Majority Of Americans Oppose Overturning Roe v. Wade
A new poll shows that most Americans believe the Supreme Court's landmark Roe v. Wade decision should remain the law on the land. Opinion on other abortion-related issues is more divided.
A new Fox News poll indicates that a majority of Americans believe that the Supreme Court’s landmark decision Roe v. Wade, which established abortion rights in the United States some forty-six years ago, should remain the law of the land, but that the public remains as divided as ever on the underlying issue of the acceptability of abortion as a practice:
On the heels of controversial late-term abortion legislation from New York and Virginia in January and an early February Supreme Court ruling blocking a Louisiana state law that would have restricted access to the procedure, the latest Fox News Poll finds that voters remain divided on the issue.
The poll, conducted February 10-12 and released Wednesday, finds 44 percent of voters identifying as pro-life, while 46 percent are pro-choice. That is similar to July 2018: 42 percent pro-life vs. 45 percent pro-choice.
Democrats (72 percent), women (52 percent), and voters under age 45 (53 percent) are nearly equally as likely to be pro-choice as Republicans (71 percent), men (49 percent), and those over 45 (51 percent) are to be pro-life. Independents are split, 42 percent pro-life vs. 43 percent pro-choice.
And when asked about their familiarity with the most famous of abortion cases, Roe v. Wade, just under half (48 percent) say they are “extremely” or “very” familiar with the ruling while the exact same number are “somewhat” or “not at all” familiar.
Moreover, 57 percent of voters say the Supreme Court should let the 46-year old ruling stand; that number jumps to 68 percent among those who are familiar with the case.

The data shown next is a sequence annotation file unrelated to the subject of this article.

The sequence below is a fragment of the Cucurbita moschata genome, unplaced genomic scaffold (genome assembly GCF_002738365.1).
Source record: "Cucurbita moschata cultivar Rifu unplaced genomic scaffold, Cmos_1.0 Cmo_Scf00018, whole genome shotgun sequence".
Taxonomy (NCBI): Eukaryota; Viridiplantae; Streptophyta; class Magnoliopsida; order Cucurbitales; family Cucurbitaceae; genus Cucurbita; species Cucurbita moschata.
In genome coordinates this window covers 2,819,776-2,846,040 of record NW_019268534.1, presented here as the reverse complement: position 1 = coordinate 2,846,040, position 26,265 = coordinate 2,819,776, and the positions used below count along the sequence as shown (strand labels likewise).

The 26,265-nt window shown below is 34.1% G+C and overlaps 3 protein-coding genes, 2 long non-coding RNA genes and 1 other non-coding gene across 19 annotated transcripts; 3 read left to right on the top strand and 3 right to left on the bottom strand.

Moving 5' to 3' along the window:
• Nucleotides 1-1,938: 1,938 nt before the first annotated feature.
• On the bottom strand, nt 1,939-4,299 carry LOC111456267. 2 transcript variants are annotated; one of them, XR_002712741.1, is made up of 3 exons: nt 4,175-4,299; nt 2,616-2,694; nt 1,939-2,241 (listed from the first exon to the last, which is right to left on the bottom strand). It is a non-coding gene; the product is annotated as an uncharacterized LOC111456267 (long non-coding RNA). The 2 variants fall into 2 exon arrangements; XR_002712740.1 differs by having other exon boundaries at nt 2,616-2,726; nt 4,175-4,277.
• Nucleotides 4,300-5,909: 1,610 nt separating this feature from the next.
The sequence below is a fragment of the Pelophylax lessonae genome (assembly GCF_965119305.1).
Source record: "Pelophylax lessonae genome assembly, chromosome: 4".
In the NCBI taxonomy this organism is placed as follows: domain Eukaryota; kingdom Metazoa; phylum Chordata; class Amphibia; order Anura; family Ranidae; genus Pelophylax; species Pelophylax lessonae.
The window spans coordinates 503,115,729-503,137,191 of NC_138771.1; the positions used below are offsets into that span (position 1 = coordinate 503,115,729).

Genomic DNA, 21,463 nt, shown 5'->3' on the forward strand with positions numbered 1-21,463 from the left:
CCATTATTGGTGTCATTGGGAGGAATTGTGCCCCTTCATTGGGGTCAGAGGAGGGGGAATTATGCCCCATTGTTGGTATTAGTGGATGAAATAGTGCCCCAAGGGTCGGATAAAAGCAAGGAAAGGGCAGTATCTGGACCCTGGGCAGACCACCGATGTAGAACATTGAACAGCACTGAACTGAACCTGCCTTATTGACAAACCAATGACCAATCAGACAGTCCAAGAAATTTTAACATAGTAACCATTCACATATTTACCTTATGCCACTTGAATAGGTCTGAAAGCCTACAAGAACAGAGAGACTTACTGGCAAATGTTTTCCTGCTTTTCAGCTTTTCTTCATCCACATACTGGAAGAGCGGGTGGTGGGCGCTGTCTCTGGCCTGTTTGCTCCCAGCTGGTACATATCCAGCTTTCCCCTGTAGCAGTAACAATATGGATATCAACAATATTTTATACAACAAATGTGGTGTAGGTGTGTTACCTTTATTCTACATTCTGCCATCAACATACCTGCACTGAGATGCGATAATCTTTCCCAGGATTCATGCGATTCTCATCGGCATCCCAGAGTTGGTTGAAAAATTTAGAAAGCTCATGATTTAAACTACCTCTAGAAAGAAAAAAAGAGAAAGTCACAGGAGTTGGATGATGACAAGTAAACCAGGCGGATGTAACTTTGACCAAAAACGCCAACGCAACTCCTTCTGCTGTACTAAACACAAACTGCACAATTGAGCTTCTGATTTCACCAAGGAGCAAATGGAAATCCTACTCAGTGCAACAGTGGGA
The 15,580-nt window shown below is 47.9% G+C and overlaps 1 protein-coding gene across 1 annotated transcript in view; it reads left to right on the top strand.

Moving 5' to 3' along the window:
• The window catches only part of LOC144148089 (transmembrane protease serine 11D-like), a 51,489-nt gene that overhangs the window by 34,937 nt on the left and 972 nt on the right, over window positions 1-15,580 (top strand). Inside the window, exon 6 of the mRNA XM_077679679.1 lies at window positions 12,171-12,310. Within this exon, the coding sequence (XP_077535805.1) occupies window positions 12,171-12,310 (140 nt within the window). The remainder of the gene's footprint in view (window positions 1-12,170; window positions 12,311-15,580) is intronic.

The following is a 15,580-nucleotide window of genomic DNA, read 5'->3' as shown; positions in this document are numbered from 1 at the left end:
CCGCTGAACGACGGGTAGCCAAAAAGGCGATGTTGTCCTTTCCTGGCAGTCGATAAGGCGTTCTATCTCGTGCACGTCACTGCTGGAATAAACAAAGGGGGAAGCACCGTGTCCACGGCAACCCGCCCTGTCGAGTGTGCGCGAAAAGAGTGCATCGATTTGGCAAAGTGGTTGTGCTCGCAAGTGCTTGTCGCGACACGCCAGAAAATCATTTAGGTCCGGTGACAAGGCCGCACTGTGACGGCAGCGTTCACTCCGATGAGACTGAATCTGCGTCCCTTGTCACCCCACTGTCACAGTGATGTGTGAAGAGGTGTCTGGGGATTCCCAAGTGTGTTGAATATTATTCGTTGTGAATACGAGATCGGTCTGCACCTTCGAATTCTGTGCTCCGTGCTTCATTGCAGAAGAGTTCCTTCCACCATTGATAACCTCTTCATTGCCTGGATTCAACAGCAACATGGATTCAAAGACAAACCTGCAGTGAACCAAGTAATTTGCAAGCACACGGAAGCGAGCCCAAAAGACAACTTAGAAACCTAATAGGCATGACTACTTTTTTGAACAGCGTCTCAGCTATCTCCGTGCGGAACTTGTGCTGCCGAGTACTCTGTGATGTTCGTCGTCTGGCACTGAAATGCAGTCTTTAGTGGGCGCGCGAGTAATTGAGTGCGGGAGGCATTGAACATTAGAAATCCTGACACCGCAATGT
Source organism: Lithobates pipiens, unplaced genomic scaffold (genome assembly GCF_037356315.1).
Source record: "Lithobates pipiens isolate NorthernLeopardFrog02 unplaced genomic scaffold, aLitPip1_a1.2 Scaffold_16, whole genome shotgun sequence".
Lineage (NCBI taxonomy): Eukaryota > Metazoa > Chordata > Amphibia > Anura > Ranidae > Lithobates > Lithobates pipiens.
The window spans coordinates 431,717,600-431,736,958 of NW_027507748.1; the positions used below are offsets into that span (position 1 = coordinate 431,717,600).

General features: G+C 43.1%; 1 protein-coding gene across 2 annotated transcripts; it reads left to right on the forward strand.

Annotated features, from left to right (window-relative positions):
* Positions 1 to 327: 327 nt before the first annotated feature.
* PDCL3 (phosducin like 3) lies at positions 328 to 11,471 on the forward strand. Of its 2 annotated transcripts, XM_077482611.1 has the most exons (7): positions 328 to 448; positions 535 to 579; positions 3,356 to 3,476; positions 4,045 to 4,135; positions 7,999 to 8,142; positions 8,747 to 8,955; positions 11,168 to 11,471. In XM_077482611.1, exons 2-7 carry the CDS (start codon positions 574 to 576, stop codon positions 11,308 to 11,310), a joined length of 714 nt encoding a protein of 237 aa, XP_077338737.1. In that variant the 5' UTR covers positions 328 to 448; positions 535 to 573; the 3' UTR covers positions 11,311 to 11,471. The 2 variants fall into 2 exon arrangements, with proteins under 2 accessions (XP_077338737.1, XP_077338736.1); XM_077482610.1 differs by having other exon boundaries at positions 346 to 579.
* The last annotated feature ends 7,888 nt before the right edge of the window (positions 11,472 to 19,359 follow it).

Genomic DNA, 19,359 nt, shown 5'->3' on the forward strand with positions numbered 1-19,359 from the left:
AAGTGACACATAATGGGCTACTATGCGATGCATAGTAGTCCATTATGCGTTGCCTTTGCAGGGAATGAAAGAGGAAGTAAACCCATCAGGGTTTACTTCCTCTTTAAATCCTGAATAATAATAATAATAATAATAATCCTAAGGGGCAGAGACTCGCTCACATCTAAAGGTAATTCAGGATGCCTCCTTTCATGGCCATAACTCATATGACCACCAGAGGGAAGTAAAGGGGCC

Majorities of Democrats (73 percent), voters ages 45 and over (63 percent), women (59 percent), Catholics (59 percent), and men (54 percent) all feel the case should be left alone. Even pluralities of Republicans (43 percent stand vs. 37 percent overturn) and Protestants (49-29 percent) would let the ruling stand.
Things are somewhat different when it comes to the more controversial issues of “late-term abortions,” which have become an increasing focus of the anti-abortion/pro-life movement in recent years:
So how do voters feel about late-term abortions? Voters take a more nuanced view about late-term abortions than the traditional pro-choice/pro-life divide. One-in-ten (11 percent) think a woman’s right to have an abortion in the third trimester of pregnancy should “always” be legal, while 43 percent say “only in some circumstances,” and 37 percent say “never.”
Majorities of Republicans (58 percent) and white evangelical Christians (61 percent) think late-term abortions should be wholly illegal. Republican women (65 percent) are among the most opposed to third-trimester abortion.
Among women overall, 52 percent are pro-choice and 54 percent say third-trimester abortions should either be legal in all (11 percent) or some circumstances (43 percent).
Looking deeper into the poll there are some other interesting results:
- Generally speaking, the American public is divided on whether Americans consider themselves “pro-life” or “pro-choice,” with 46% of respondents saying they consider themselves “pro-life” and 44% calling themselves “pro-choice.” By a 49% to 39% margin, men are more likely to consider themselves “pro-life,” while women break down in favor of “pro-choice” by a 52% to 39% margin. Among Republicans, 71% of respondents consider themselves “pro-life,” while 72% of Democrats consider themselves to be “pro-choice” and Independents are slightly more “pro-choice” than “pro-life” by a 43% to 42% margin;